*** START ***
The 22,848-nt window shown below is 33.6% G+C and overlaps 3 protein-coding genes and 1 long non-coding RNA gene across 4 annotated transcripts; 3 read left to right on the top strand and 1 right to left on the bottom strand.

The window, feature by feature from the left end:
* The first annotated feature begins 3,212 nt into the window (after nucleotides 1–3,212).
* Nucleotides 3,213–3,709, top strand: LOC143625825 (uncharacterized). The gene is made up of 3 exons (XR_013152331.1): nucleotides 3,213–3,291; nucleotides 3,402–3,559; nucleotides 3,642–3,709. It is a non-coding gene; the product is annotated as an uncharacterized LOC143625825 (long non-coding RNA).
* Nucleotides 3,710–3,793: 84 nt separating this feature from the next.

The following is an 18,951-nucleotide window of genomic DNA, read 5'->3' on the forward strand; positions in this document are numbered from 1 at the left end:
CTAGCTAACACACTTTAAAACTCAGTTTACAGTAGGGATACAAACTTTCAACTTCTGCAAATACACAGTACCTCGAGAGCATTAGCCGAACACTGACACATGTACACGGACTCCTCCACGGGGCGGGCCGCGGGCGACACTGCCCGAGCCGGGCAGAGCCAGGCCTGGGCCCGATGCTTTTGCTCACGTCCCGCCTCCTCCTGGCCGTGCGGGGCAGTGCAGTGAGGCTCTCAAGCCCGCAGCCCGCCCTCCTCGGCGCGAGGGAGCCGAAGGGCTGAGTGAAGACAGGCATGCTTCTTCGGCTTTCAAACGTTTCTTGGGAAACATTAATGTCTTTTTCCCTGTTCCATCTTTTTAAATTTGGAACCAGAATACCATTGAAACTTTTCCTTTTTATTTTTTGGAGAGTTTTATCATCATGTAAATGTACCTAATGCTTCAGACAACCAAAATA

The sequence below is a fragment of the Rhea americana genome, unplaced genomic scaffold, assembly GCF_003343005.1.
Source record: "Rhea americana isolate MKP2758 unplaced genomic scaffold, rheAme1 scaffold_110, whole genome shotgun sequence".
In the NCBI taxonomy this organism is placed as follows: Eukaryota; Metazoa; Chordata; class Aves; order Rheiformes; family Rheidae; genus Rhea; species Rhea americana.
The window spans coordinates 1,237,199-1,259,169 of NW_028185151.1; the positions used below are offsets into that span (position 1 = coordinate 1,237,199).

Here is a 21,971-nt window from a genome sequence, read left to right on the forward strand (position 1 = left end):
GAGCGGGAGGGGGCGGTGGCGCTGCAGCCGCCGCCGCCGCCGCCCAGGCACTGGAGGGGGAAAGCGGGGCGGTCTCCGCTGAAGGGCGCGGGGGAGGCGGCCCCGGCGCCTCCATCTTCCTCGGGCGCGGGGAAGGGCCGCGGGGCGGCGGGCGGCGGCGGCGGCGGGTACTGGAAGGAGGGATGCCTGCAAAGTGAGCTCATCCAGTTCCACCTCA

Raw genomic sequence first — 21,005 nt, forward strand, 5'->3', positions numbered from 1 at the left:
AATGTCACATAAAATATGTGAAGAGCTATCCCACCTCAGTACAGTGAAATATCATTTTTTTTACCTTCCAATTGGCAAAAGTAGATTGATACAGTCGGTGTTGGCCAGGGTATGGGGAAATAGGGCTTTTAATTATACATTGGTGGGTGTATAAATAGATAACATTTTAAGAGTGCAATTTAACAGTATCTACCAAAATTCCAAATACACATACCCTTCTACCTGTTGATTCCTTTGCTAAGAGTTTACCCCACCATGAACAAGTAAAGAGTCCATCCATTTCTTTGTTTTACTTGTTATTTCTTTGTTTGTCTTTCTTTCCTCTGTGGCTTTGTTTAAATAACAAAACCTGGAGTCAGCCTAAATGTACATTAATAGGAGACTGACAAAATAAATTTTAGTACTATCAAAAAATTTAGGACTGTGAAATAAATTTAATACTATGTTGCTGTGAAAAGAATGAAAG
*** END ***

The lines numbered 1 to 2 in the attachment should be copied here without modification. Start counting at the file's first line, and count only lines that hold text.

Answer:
The 22,848-nt window shown below is 33.6% G+C and overlaps 3 protein-coding genes and 1 long non-coding RNA gene across 4 annotated transcripts; 3 read left to right on the top strand and 1 right to left on the bottom strand.

The window, feature by feature from the left end: